Leader of free world is threat to democracy, world
WASHINGTON — President Trump’s end-of-year interview with The New York Times at his Florida golf club has kicked off 2018 in a particularly disturbing way.
Beyond his repetitious insistence that there has been “no collusion” between his 2016 campaign and the Russians, it is his contention that he has the “absolute right to do what I want with the Justice Department” — which is investigating that potential collusion — that reflects a great danger for our democratic political process itself.
Trump added: “But for purposes of hopefully thinking I’m going to be treated fairly, I’ve stayed uninvolved with this particular matter.” It was a remark that seemed to hint that if his optimistic expectation was not realized, he might well intervene with his “absolute right” to intervene through his power over the nation’s chief law enforcement agency.
Trump insisted he wasn’t worried over what he called a “witch hunt.” “No, it doesn’t bother me because I hope that he’s (Mueller) going to be fair,” he said, “Everybody knows the answer already. There was no collusion. None whatsoever.”
Curiously, Trump kept returning to the decision of Attorney General Jeff Sessions to recuse himself from any involvement in the Justice Department investigation. Sessions turned its supervision over to Assistant AG Rod Rosenstein on grounds he himself was a major figure in the Trump election campaign.
In what seemed an admirable ethical decision at the time deprived Sessions, and his sponsor Trump, of an easy and swift way to end or sidetrack the investigation that now imperils the president who appointed him.
Trump at first openly castigated Sessions for recusing himself and seemed on the verge of firing him as the head of the Justice Department, but then he relented.
In the Times interview, Trump told the reporter of Sessions’ decision: “I thought it was a terrible thing he did. I thought it was certainly unnecessary. … But I think it’s all worked out because there is absolutely no collusion, that’s been proven by every Democrat is saying it.”
The last contention, said falsely without an iota of proof, would seem to contradict a later statement about Democrats: “They made the Russian story up as a hoax, as a ruse, as an excuse for losing an election….”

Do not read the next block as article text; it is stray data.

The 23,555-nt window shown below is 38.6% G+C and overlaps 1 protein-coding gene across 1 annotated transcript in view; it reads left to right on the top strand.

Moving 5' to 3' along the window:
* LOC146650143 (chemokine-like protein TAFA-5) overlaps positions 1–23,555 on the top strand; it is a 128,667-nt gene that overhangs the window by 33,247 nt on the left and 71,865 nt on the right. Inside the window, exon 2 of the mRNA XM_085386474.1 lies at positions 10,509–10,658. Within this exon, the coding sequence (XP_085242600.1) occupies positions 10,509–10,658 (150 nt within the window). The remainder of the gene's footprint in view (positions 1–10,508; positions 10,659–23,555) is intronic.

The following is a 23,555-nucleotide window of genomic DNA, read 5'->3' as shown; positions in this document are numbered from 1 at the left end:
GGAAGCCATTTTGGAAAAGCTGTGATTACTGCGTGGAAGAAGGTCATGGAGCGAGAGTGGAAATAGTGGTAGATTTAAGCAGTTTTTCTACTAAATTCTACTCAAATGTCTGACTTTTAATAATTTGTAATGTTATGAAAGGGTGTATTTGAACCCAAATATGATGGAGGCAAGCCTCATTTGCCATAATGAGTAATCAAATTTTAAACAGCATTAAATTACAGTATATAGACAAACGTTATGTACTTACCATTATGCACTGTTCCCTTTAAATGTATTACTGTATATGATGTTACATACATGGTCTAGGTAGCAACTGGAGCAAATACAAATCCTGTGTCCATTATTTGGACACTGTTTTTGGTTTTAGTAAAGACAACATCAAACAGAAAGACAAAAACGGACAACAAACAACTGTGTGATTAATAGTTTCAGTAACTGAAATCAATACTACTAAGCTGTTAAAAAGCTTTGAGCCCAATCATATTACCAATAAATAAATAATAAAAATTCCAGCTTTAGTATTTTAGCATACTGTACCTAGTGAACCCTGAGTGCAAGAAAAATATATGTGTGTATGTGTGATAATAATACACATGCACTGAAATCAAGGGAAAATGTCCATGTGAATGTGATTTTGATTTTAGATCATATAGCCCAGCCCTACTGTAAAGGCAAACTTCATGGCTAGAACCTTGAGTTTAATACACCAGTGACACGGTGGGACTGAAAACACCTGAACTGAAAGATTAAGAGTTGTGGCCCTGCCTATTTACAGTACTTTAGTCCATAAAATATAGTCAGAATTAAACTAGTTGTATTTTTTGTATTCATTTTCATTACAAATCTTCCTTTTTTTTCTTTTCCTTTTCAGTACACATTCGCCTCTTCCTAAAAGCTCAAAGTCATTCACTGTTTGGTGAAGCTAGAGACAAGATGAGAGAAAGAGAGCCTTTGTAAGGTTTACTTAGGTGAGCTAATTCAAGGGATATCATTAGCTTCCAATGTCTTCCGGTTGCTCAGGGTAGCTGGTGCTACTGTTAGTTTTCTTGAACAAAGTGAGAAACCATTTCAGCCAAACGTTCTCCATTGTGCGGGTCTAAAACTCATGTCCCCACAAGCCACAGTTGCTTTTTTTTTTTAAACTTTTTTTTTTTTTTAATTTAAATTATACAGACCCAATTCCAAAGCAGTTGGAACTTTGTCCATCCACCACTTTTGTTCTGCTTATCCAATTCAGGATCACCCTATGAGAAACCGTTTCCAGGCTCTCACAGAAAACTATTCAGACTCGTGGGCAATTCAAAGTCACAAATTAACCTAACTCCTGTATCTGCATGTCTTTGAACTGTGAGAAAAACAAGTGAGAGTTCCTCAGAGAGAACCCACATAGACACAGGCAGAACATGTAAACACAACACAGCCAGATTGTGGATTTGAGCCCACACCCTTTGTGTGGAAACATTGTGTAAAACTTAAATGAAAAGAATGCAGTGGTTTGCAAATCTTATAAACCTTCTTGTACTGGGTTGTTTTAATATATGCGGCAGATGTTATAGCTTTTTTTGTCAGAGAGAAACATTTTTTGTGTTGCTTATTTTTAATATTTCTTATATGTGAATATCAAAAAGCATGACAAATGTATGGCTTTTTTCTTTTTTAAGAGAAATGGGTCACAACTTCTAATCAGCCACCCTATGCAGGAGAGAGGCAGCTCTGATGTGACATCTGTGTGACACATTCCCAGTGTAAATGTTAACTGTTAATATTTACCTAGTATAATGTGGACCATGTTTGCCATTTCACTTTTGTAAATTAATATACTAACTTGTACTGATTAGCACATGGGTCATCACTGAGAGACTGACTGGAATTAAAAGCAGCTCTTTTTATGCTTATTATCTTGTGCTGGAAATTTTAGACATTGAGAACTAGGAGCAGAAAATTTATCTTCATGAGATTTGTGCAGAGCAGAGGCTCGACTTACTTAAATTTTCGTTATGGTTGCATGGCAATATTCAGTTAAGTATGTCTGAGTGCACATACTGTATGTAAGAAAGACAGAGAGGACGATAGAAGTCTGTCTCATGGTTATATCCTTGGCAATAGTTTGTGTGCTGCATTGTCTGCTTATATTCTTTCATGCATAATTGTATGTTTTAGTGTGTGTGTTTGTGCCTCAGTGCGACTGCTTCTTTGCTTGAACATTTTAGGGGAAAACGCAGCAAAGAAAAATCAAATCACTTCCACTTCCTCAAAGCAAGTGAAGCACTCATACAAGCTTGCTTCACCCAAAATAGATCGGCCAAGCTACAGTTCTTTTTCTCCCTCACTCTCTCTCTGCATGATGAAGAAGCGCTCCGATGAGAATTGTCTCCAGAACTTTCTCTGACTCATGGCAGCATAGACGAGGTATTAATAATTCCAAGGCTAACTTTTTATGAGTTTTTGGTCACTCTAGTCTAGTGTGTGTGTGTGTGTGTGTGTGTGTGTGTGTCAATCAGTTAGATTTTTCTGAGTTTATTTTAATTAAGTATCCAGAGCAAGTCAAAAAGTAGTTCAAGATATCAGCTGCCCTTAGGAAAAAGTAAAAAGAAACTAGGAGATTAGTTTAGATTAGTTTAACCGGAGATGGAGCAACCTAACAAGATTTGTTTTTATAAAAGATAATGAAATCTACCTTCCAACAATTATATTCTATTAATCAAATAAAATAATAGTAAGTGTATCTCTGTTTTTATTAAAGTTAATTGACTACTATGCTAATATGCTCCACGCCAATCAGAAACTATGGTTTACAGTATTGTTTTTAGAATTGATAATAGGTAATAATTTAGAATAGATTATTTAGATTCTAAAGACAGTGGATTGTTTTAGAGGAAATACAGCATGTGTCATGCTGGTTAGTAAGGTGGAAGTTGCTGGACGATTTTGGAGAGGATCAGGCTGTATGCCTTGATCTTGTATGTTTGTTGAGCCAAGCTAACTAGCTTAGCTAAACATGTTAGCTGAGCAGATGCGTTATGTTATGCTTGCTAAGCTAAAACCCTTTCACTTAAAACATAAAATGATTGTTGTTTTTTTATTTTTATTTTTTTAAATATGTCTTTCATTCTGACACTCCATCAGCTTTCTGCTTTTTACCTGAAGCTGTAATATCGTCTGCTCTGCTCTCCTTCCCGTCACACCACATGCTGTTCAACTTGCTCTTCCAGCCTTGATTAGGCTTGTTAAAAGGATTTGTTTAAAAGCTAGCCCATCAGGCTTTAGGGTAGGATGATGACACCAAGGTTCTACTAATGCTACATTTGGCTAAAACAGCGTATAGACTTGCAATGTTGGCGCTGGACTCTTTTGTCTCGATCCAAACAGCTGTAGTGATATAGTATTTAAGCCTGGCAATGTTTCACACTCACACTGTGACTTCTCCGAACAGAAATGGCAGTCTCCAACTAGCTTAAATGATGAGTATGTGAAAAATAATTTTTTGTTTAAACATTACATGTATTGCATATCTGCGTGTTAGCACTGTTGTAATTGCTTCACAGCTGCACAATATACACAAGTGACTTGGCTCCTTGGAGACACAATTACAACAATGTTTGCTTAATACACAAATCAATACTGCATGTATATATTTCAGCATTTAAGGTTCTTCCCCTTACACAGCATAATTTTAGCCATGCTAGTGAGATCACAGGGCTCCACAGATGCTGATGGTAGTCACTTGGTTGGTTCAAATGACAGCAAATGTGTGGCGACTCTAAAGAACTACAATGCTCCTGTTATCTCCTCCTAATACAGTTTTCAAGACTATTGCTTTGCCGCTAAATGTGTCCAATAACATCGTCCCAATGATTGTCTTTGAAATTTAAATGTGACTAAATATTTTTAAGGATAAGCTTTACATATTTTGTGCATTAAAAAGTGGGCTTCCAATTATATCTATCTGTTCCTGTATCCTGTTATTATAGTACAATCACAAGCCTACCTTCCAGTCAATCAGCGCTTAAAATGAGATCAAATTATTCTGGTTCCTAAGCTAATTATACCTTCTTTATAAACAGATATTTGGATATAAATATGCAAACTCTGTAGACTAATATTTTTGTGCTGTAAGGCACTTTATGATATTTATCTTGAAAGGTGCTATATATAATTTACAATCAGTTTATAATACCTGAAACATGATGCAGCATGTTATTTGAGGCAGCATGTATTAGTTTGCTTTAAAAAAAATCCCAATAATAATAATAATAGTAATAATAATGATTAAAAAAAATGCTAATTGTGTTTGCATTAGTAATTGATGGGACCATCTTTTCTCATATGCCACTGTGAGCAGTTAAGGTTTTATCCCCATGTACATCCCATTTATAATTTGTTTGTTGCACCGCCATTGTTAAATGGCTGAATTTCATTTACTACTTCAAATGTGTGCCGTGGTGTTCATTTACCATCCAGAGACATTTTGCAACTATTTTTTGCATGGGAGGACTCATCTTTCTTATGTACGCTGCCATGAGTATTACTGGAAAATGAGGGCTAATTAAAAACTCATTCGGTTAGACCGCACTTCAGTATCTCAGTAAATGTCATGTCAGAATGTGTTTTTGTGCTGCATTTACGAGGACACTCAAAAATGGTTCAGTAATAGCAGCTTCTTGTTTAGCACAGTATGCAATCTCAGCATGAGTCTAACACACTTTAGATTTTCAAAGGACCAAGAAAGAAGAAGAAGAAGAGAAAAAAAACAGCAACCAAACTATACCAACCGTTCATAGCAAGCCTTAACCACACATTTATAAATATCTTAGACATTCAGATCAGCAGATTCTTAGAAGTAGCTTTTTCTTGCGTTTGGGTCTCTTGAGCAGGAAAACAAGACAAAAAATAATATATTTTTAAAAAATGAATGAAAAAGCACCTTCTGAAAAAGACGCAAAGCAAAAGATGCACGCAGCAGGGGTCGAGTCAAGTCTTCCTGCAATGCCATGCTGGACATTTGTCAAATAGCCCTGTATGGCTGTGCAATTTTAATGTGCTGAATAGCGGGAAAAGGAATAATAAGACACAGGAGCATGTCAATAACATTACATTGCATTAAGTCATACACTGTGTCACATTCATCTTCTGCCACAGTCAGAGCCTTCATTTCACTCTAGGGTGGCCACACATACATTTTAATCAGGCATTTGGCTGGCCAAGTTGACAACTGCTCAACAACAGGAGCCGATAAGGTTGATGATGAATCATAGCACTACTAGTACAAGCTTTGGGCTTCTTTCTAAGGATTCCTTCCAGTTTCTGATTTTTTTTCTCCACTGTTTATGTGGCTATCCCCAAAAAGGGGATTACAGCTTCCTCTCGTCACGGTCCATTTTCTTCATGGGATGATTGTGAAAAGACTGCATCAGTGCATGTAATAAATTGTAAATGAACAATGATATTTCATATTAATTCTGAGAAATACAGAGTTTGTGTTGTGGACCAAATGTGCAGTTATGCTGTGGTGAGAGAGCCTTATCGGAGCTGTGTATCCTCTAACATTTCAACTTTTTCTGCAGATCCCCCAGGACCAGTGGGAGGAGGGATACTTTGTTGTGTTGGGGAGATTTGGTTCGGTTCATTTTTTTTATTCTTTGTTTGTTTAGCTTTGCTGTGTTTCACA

Trump is a frightening example of presidential authoritarianism. He deals with the North Korean threat of nuclear war as if it were as schoolboy test of toughness, and as if a nuclear strike were a viable option in world that for more than half a century accepted the principle that a nuclear exchange is an unthinkable option in a rational social order.
The most stunning illustration of Trump’s authoritarian penchant, and his extremely careless and dangerous character, is his tweeted jibe aimed at North Korean dictator Kim Jong Un:
“Will someone from his depleted and food starved regime please inform him that I too have a Nuclear Button, but it is a much bigger & more powerful one than his, and my Button works!”
Eliot Cohen, a George Bush arms control expert, responded: “Spoken like a petulant 10-year-old. … How responsible people around him, or supporting him, can dismiss this or laugh it off is beyond me.”
Trump’s national security adviser, H.R. McMaster, said recently he believed the threat of nuclear war was an “increasing likelihood every day. I think we’re in a race really to be able to solve this problem.” To which Trump off-handedly observed: “I will only tell you we will take care of it” — hardly a reassuring comment.
This self-styled authoritarian president seems to forget or ignore that he has no constitutional power to start or declare war; only Congress can legally do so, though several presidents have launched wars essentially on their own with dubious legal formality.
The time has come when Congress and the American public must stop yielding to this irresponsible man and face the damage he is inflicting on American democracy and safety.
For more than half a century, our presidents have hewed to the notion that nuclear war was impossible to contemplate, after the horrors of the American destruction of two Japanese cities to end World War II. This country now needs to face that Trump may not be a passing fling but rather a grave threat to our country and to the world beyond.
Jules Witcover can be contacted at firstname.lastname@example.org.